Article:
Elsewhere in the world, cinema was experiencing the great revolutionary movements in France, Italy and Japan. Truffaut, Godard, Fellini, Antonioni, Mizoguchi and Shinoda, busily made their marks with a style of filmmaking that was uniquely disinterested with plot. Even Kurosawa made films that explored the landscapes of dream and inference before concerning themselves with the weight of a story.
None of this is to disparage the narrative style, mind you, or to say that the narrative and the lyric are mutually exclusive. As modern auteurs have begun to incorporate these styles form their predecessors, we’ve seen some of the best movies ever made resulting from a balance between the two.
Iñárritu, P.T. Anderson, and Mr. Malick make a few recent examples, but those men would all exist even further on the outskirts of cinema than they already do if it weren’t for the star power of their casts.
These types of films are also few and far between, as the industry is almost unconditionally married to the narrative style, much in the same way that modern English verse married itself so stubbornly to the lyric.
One of the reasons The Revenant did so well (526 million), in addition to the Oscar buzz and the talented, popular cast, is that it spent the majority of its time stealing shots form one of the greatest lyrical stylists in film history: Andrei Tarkovsky, a director whose work reaches its audiences in that place where Brahman lives.
Tarkovsky was an unapologetic lyricist. His films delve with unbelievable patience into thematic imagery, casually entering dreams and memories, lingering on simple, allegorical images.
Remember the jellyfish at the beginning of Birdman? I ask people about this all the time and next to no one ever remembers the damn jellyfish. How about Hugh Glass’s flashback to the times when his wife and son were both alive? The editing, the composition, the pacing–all straight Tarkovsky.
And those are some of the most powerful and important parts of The Revenant, but, like the jellyfish in Birdman, it isn’t important that you remember them. What’s important is that, by the time Riggan Thomson relays the story of being stung by a swarm of jellyfish while trying to drown himself in the ocean, we have the image floating around our subconscious.
These dreams and memories, these semiotic moments that touch us in ways we can’t quite codify, are the stuff of our collective, waking dream.
Ingmar Bergman says this about Tarkovsky: “Tarkovsky for me is the greatest, the one who invented a new language, true to the nature of film, as it captures life as a reflection, life as a dream.”
When I first read that quote, I immediately asked: Why film? Why do movies mean so much to us in the first place?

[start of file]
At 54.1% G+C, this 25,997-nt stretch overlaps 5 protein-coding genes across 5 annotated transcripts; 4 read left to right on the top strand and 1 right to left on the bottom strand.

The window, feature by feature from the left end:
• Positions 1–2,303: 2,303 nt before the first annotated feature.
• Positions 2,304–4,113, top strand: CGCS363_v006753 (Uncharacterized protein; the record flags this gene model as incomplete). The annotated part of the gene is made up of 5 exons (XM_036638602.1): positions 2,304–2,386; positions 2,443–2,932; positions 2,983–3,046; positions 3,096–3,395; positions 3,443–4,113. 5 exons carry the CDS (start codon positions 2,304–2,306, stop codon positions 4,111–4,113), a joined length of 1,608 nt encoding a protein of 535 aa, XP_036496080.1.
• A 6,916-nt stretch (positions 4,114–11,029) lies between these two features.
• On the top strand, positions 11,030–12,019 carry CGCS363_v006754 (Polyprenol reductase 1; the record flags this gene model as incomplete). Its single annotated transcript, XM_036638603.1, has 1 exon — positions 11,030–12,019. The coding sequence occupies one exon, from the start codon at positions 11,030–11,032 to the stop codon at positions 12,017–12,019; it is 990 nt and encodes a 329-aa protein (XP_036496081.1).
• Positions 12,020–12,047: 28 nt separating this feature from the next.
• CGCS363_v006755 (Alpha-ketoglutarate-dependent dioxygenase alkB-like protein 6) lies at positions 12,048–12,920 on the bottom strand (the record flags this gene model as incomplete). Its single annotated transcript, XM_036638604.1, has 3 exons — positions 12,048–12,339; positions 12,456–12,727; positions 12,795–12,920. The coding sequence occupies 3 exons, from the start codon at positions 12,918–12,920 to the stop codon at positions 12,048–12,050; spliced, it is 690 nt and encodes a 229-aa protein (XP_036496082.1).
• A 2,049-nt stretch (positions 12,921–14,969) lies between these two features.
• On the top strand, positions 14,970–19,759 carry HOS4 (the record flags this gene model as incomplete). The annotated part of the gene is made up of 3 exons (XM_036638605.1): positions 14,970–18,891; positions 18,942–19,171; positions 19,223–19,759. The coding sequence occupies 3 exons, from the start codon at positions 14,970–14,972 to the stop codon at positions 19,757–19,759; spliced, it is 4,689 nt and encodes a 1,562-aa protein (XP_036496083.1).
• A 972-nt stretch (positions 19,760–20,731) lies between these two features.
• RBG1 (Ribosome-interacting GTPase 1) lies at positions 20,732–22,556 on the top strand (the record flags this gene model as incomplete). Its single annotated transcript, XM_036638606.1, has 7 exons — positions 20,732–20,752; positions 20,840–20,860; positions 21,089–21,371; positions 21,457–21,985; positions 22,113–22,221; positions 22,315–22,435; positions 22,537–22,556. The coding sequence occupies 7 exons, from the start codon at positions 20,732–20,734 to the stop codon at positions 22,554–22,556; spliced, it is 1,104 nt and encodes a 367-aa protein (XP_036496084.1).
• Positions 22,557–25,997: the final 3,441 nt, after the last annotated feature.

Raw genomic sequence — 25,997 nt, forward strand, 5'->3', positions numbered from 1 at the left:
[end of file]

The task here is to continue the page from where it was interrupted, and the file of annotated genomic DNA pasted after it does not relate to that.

Here’s what I think: film hits us hard in our two most powerful sense receptors, our eyes and our ears. What we see and hear on film is, essentially, another reality. It’s quite like this one, but it has its specific differences (555 phone numbers, for example).
When we watch a film, we are literally peeking into a parallel universe, taking a controlled glimpse at a space and time existing in concert with our own on some other plane. And, in contacting another reality, even for a moment, we are unconsciously reminded that we are, as the Hindu’s and the physicists alike would tell us, all the same one thing branching out for the hell of it.
The more visually metaphorical a film can be, the closer it takes us into the realm of the subconscious, which is where the knowledge of the Brahman
resides with hidden clarity.
The film as alternate reality idea also explains why celebrities exist at all. If you really think about it, a reality I watch studios rely on the proven box office numbers of certain actors to help sell new projects is no more ludicrous than a world in which they might never want to reuse an actor simply because he or she already played an iconic part. In fact, this has happened plenty of times in the industry (Elaine!).
We prefer to see the same person playing so many different roles, in part, because it accents the knowledge that we’re experiencing another reality: today Bradd Pitt is a zombie exterminator, yesterday he was a vampire! Superhero movies double-down on this prospect, reusing top talent to give more credibility to an increasingly absurd and elaborate alternate reality.
Most celebrity vehicles, and all of the superhero movies, however, are strictly narrative. Perhaps their celebrity status and more potently absurd premises do enough to reconnect us with that great universal origin, with Brahman, that we don’t need to get into the lyrical.
But if Tarkovsky’s and other lyrical auteurs are renowned for fluently speak the language of dreams, and if we spend a third of our lives asleep, shouldn’t more filmmakers at least dabble in this language?
I guess the problem is that it’s a tough language to speak. It requires tremendous creative imagination, deep emotional and intellectual intelligence, and giant swinging balls. If there’s one thing Hollywood doesn’t have enough of, it’s a tremendous creative imagination, deep emotional and intellectual intelligence, and giant swinging balls.
Thus, it falls to independent cinema to take up the mantle of the lyrical cinema, to tell by a higher art the great story of mankind.
When our escape from this reality can remind us what we all come from, that we all are one being, then that art is a more direct line to the ultimate truth about existence, and watching that is like coming home.